You might not feel like going out into that cold, damp garden, but if you do, here are some ways to make it more tolerable.
DON’T FEEL GUILTY if you’re a fair-weather gardener. As Greg Graves, co-proprietor of Old Goat Farm in Graham, says, “We may have a climate where you can garden year-round, but that doesn’t mean you have to … ” I can’t think of a better mantra for days you just can’t force yourself to boot up and head out.
Yet sometimes, piles of mushy perennials are so depressing that you just have to clean them up despite chill and soggy soil. Other days, the sun beams out from beneath the clouds to lure you into the garden. Or you so long for the smell of earth and plants, you can’t help but go outdoors and commune.
Here’s what helps me get a few winter chores done: a lively playlist on my phone to listen to while I work or, better yet, a download of a new novel. I gear up in a pair of Carhartt work pants. The fabric has some stretch to it and repels the damp, and some styles (I use the word loosely) are lined with flannel or fleece. Pull on a pair of thick-soled, knee-high boots; waterproof gloves; and a hat that covers your ears, and fill a thermos with hot, restorative tea. You’ve spent so long getting ready, there’ll be only an hour before dark to work out there, anyway.
Tempt yourself out the door by planting a garden rich in winter-flowering bulbs and shrubs, like snowdrops, crocus, fragrant witch hazels, sarcococca and silky-flowered Camellia sasanqua. Who can resist venturing out to inhale plant perfume and maybe cutting a branch or bloom to bring indoors?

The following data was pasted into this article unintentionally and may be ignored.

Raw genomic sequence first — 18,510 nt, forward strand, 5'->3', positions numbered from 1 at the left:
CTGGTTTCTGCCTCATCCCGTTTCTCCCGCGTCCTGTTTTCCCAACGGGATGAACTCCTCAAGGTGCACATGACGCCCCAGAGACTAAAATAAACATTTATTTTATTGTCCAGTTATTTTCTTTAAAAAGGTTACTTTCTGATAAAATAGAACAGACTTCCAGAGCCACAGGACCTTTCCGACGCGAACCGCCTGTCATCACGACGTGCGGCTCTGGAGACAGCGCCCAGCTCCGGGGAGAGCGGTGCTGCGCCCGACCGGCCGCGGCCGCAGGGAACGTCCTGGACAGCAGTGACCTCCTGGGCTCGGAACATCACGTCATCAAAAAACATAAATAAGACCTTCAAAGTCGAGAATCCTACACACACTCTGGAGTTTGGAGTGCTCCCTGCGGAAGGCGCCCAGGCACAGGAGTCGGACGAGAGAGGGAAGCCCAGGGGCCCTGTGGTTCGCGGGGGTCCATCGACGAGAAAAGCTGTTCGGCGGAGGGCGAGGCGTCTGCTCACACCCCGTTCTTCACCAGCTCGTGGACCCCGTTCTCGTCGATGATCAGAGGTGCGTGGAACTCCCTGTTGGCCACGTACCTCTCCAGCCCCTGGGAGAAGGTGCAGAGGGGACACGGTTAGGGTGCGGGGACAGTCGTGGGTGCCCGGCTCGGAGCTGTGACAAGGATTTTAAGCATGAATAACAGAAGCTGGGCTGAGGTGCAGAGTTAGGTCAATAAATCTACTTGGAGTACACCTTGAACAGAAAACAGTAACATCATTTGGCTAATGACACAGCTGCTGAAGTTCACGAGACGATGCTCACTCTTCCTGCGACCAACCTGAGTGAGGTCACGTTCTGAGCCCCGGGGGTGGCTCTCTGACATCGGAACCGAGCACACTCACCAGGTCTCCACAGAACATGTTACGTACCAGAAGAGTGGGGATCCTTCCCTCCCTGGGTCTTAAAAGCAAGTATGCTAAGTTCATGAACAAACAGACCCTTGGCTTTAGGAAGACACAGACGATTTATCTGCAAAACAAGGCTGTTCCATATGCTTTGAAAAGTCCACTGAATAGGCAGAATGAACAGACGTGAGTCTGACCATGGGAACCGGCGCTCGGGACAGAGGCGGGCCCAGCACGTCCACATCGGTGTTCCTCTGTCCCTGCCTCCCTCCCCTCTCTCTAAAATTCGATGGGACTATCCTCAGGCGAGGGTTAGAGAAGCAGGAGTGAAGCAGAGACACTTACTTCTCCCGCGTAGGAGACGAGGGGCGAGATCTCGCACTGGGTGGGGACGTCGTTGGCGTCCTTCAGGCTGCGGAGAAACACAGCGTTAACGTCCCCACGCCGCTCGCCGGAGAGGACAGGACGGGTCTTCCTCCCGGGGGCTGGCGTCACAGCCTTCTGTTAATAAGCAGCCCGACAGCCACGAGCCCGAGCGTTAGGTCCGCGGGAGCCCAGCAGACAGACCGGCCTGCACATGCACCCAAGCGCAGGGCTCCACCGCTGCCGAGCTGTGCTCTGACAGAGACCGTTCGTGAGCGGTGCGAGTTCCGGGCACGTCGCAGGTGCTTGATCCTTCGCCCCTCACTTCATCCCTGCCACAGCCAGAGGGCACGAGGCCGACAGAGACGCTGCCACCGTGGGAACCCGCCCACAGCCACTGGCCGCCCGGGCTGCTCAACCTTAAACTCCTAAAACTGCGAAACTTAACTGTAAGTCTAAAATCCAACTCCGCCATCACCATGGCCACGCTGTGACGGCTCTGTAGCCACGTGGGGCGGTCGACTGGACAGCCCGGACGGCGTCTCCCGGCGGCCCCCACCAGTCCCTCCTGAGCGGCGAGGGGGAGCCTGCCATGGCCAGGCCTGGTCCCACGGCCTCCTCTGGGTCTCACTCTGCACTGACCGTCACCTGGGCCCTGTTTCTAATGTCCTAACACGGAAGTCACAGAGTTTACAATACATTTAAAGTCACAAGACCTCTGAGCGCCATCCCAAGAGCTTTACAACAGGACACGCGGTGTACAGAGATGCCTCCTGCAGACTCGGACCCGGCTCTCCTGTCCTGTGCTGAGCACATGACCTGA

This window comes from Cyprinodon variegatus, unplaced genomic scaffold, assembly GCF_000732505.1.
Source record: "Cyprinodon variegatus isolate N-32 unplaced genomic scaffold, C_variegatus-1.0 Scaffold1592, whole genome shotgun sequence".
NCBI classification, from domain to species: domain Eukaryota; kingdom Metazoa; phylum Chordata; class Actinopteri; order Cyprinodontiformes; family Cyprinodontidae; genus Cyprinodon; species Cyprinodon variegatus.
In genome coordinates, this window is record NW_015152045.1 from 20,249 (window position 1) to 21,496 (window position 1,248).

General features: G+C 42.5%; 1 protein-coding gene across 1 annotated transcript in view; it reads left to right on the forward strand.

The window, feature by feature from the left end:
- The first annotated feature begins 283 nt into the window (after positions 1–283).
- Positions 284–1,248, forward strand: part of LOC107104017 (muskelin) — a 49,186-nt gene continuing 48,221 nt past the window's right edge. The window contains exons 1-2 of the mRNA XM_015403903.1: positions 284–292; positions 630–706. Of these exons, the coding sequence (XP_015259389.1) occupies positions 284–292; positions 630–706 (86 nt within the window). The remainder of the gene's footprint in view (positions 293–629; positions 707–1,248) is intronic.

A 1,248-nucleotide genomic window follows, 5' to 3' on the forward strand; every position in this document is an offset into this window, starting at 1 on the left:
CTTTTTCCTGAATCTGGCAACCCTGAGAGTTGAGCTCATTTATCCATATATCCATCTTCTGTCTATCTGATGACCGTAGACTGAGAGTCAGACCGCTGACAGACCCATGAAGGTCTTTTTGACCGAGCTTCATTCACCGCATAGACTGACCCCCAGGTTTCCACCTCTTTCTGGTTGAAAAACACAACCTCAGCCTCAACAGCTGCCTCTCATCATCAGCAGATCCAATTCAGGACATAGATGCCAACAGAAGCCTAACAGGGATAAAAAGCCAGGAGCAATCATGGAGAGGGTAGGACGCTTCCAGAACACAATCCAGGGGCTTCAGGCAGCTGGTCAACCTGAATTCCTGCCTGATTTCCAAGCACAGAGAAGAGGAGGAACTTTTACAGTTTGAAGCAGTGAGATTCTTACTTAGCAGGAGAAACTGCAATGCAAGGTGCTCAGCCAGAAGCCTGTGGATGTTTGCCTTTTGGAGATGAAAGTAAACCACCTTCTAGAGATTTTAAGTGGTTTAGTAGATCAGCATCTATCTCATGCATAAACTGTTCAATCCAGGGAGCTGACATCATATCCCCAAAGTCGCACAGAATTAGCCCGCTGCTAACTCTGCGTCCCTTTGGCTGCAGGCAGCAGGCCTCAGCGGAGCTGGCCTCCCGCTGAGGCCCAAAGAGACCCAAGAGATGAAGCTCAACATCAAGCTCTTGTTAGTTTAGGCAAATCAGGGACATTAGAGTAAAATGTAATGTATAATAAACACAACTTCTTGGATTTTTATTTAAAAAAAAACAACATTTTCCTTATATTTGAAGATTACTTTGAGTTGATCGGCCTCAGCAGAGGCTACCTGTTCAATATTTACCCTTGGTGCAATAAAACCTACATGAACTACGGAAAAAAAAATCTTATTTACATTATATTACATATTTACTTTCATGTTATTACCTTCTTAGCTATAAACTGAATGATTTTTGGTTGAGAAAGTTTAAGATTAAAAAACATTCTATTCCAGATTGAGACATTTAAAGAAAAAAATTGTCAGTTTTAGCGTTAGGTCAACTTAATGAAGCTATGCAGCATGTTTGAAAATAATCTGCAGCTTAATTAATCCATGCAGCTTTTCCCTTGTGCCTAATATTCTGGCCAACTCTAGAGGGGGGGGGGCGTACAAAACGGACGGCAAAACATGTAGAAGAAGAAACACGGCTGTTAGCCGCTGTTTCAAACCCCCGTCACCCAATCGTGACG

Most Read Stories
- Everett’s bikini baristas head to federal court to argue for freedom of exposure
- A Washington syrah was named second best wine in the world
- Anthony Bourdain's 'Parts Unknown' came to Seattle: What did you think of the episode?
- Parents, adult son believed dead in Sammamish murder-suicide
- Look at some of the weird places people put shared bikes in Seattle
I checked in with Graves to see whether he follows his own words of wisdom. “I try to get the garden put to bed by Thanksgiving,” he says. “Then I go in for dinner and don’t come out again until spring.” Yet he admits to gardening on dry days even in the dead of winter. “I concentrate on the areas close to the house, because that’s what I can see from the windows.” And he suggests having soup on the stove as an incentive to keep going until at least lunchtime.
Todd Waddell, who owns the Bountiful Home shop in Edmonds, likes to sit back and enjoy the winter structure of the plants in his Shoreline garden. “I always find time to hang out with a strong cup of coffee in the garden house and contemplate chores and plants to move when spring has warmed the soil,” he says. Waddell also cleans and sharpens his gardening tools over the winter. “It’s a gift to give yourself to have clean tools when spring finds you,” he advises.
Nita-Jo Rountree, author, speaker and Bellevue gardener, is a whirlwind of energy. “I’m such a chilly willy that the only way I can garden in winter (and I must!) is to wear ThermoGloves brand rechargeable heated gloves,” she says. Unlike bulky rechargeable gloves, she says this brand, which comes with its own battery pack, is soft and flexible enough for pruning chores. She makes sure her feet stay warm, too. “I take the soles out of my sloggers and replace them with heated rechargeable ThermoSoles. They keep me toasty for those essential chores like pruning my roses.”
Perhaps Graves has found the ultimate compromise. “I do like to spend winter days in the greenhouse, potting up plants. It’s warm, yet I’m still outside.” Then he adds, “I know; it’s kinda cheating.”